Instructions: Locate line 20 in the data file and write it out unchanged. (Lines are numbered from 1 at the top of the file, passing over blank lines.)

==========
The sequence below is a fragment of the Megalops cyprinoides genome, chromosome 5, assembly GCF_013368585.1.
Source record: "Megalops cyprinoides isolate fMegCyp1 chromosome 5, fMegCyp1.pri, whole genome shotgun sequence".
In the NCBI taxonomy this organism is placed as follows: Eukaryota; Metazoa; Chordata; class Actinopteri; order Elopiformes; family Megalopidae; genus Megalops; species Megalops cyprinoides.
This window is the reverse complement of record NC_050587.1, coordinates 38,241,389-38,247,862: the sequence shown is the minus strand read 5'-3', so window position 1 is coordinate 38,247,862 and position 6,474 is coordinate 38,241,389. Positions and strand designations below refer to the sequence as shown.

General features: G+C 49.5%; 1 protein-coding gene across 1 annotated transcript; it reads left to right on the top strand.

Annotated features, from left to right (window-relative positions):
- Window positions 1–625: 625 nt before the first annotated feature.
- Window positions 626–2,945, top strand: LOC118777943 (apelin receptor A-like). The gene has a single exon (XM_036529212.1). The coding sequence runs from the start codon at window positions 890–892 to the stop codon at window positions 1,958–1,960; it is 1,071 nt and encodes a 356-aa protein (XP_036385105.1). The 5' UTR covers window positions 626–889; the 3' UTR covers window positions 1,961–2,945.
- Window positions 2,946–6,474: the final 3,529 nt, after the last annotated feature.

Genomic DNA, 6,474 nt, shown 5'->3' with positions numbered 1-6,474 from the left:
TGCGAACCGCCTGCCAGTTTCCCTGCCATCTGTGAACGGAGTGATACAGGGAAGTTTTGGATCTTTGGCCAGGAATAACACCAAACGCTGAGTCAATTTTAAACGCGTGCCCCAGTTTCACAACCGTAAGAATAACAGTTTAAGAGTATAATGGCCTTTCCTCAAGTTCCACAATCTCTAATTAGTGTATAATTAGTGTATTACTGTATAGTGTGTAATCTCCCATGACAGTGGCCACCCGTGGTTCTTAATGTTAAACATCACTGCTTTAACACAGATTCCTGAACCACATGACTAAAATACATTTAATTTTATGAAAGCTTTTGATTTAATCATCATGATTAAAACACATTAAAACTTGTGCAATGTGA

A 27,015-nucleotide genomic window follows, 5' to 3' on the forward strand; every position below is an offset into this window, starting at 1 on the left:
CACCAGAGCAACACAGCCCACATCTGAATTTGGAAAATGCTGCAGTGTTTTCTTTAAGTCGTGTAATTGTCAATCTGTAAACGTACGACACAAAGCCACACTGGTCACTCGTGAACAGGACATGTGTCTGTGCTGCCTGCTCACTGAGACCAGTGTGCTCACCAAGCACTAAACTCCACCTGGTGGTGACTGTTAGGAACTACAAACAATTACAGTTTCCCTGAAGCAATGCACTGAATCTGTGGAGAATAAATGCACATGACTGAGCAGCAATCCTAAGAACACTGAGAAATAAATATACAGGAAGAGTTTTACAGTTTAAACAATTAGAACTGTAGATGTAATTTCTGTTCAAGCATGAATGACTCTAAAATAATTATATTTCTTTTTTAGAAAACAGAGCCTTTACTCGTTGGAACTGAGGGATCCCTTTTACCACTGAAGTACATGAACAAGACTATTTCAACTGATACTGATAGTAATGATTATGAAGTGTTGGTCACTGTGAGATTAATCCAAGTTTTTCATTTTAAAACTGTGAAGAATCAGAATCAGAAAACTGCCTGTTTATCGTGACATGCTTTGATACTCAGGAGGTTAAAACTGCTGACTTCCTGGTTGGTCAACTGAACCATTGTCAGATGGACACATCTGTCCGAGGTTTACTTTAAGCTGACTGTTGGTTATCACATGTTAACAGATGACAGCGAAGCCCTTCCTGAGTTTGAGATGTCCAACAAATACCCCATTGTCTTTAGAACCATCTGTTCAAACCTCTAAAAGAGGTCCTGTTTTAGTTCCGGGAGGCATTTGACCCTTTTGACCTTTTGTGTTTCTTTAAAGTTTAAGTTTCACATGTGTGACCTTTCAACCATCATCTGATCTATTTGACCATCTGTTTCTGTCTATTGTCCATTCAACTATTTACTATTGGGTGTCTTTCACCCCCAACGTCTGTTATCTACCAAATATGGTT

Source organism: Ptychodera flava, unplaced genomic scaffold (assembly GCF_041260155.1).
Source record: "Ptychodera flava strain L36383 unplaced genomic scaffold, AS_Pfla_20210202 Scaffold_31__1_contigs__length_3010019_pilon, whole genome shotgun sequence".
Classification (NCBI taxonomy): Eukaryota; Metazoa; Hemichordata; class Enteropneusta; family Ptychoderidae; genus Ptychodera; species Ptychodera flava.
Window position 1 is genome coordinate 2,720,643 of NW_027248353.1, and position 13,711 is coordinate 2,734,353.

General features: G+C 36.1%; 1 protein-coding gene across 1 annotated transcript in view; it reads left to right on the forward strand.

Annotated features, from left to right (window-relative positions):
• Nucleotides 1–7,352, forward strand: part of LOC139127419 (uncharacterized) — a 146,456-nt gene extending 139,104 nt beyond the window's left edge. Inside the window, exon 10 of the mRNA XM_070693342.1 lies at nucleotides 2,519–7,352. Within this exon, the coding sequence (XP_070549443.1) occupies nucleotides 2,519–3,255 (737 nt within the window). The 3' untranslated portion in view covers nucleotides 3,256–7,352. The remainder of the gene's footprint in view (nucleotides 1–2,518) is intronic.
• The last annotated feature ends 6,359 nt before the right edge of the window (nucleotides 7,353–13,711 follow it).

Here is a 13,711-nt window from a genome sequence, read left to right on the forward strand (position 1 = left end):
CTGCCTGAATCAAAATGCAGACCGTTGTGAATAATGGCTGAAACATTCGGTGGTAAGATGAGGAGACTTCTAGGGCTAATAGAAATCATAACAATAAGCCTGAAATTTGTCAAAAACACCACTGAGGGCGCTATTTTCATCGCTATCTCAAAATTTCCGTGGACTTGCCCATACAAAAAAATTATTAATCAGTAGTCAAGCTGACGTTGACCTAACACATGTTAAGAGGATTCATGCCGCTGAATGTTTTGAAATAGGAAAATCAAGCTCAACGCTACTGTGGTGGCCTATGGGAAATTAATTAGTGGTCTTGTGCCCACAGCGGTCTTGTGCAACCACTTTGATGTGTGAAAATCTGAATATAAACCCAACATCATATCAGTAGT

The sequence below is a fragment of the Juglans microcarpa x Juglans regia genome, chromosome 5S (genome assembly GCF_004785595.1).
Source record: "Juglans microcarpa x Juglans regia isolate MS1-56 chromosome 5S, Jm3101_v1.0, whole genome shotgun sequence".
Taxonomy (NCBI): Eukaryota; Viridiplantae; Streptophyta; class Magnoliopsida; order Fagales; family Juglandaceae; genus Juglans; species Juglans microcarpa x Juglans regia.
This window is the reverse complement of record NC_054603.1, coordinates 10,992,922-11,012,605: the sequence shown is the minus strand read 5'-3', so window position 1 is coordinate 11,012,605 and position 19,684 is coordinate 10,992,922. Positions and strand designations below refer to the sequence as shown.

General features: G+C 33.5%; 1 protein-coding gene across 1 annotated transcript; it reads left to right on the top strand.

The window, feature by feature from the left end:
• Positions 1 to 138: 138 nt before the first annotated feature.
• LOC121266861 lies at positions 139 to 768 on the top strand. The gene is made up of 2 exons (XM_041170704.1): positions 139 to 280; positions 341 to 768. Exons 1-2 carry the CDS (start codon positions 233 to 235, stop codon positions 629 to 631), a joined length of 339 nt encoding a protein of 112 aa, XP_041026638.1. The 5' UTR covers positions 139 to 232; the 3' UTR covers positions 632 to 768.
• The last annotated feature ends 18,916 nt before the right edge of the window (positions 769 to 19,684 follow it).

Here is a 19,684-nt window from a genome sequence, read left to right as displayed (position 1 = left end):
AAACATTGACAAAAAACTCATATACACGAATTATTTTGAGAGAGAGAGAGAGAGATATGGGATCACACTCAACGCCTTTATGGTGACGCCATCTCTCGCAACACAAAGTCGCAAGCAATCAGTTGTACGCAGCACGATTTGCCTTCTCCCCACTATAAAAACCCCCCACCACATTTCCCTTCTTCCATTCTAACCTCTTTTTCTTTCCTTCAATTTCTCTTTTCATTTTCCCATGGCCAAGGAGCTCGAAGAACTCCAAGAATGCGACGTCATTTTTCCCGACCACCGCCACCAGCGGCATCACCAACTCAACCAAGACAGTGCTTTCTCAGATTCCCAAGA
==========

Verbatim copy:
• Nucleotides 1–7,352, forward strand: part of LOC139127419 (uncharacterized) — a 146,456-nt gene extending 139,104 nt beyond the window's left edge. Inside the window, exon 10 of the mRNA XM_070693342.1 lies at nucleotides 2,519–7,352. Within this exon, the coding sequence (XP_070549443.1) occupies nucleotides 2,519–3,255 (737 nt within the window). The 3' untranslated portion in view covers nucleotides 3,256–7,352. The remainder of the gene's footprint in view (nucleotides 1–2,518) is intronic.